Corporations from all industries and their insurance representatives are crying foul.
They are upset because the Alabama Supreme Court affirmed the right of a man who developed a permanent muscle-control disorder from taking generic versions of the prescription severe heartburn and nausea medication Reglan to sue the maker of the brand name product, Specifically, critics of the decision are complaining that allowing the lawsuit brought by the man whose tardive dyskinesia resulted from long-term use of metoclopramide to proceed will open the door for all kinds of product liability lawsuits against manufacturers who did not actually make the products that caused harm.
The decision, however, rests solely on the determination that the maker of an innovator drug has a duty to ensure revisions to FDA-approved labeling are made known, even if doing so requires distributing information that producers of nonbranded products with the exact same active pharmaceutical ingredient do not. The ruling came in the course of a larger federal lawsuit that could set a precedent regarding duty to warn about medication side effects. That higher-level case has yet to be decided, but the state court’s ruling could strengthen the plaintiffs’ position.
A strong warning about the risk of developing tardive dyskensia was added to the Reglan label in 2009, but generic metoclopramide has been available to U.S. patients for decades. This timeline matters because generic drugmakers are only required to use the labeling that exists when their nonbranded products enter the market. The result is that when the FDA-approved label for a branded product gets updated, new warnings, uses and instructions do not always appear on labels for generics.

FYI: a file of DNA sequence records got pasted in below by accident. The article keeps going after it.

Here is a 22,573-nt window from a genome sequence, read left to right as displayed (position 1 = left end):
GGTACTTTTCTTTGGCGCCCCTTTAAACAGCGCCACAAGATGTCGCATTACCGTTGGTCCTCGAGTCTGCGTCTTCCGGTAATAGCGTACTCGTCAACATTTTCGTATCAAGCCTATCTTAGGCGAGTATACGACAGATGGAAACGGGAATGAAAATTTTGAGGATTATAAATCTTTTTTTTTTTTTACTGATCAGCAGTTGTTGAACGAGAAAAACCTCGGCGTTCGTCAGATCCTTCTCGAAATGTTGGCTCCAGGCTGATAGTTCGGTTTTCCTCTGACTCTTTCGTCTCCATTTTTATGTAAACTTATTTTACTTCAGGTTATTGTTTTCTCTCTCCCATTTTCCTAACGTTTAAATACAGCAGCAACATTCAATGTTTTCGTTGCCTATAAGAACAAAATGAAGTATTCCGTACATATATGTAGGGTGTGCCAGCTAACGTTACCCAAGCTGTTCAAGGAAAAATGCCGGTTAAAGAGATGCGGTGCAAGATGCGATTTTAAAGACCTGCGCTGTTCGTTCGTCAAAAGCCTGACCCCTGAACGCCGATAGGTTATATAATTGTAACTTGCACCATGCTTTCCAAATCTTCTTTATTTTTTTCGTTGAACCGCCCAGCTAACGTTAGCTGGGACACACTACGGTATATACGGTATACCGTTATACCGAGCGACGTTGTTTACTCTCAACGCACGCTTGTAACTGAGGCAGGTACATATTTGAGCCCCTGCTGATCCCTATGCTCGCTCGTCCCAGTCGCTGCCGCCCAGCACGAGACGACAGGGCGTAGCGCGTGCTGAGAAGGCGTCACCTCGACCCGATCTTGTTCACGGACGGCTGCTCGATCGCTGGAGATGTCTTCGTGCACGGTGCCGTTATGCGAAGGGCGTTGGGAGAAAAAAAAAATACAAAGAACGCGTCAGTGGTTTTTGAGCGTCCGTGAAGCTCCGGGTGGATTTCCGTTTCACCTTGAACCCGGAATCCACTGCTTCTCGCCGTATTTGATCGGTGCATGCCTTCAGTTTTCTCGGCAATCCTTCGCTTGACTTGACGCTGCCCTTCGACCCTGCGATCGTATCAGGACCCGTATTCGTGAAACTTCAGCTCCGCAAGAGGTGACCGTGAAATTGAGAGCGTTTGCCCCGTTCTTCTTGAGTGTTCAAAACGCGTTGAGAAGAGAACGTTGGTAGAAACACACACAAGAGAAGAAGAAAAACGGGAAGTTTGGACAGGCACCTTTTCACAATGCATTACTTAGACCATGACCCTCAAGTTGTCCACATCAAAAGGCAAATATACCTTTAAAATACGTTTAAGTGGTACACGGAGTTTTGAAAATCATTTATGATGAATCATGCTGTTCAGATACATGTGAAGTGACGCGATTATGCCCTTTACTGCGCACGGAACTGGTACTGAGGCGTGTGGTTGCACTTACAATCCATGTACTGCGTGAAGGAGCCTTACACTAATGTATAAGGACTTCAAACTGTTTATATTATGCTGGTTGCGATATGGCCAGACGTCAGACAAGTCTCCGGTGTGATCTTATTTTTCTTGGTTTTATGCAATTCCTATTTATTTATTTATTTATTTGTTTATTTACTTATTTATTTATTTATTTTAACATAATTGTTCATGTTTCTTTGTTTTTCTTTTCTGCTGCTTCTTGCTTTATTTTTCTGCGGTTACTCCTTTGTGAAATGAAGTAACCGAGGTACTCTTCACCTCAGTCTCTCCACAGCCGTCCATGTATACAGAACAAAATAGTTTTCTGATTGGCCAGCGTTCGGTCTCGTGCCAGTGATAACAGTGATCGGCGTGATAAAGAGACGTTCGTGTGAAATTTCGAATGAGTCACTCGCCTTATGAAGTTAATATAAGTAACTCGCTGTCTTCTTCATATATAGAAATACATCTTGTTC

The Alabama justices determined that patients could have a reasonable expectation that brand manufacturers would inform prescribers and pharmacists about label changes. They also concluded that the plaintiffs in Wyeth v. Weeks could make the case that the defendants’ inaction in this regard constituted a failure to meet the duty to warn.
No one can know whether the plaintiffs will prevail, but my Virginia personal injury law firm colleagues know that every person harmed by a dangerous or defective product deserves their day in court. When companies do not meet their legal and ethical obligations to inform users about risks for injuries or death, or when they act too slowly to issue recalls and correct problems, those companies must be held liable.
Manufacturers, chambers of commerce and their insurance lawyers who argue that the Alabama Supreme Court’s decision is too broad and likely to open them up to lawsuits from anyone harmed by any similar problem are wrong. The ruling clearly applies only to FDA-approved generic equivalents of brand name drugs that lack up-to-date labeling. I’d expand on this point, but a strong defense of the limited nature of the ruling appears in the decision itself:
We are not turning products-liability law (or tort law for that matter) on its head, nor are we creating a new tort of “innovator liability” as has been suggested. Instead, we are answering a question of law involving a product that, unlike any other product on the market, has unprecedented federal regulation. Nothing in this opinion suggests that a plaintiff can sue Black & Decker for injuries caused by a power tool manufactured by Skil based on labeling or otherwise. The unique relationship between brand-name and generic drugs as a result of federal law and FDA regulations, combined with the learned-intermediary doctrine and the fact that representations regarding prescription drugs are made not to the plaintiff but to a third party, create the sui generis context in which we find prescription medication.
What does bear mentioning is that product manufacturers cannot be excused from their duty to warn simply because making sure warnings get communicated clearly and completely is time-consuming or likely to impose additional expense. At root, this is what Wyeth and its parent company are arguing — that they do not need to take the extra effort required to get updated drug labels into the hands of generics makers, prescribers, pharmacists and patients because they do want to do so.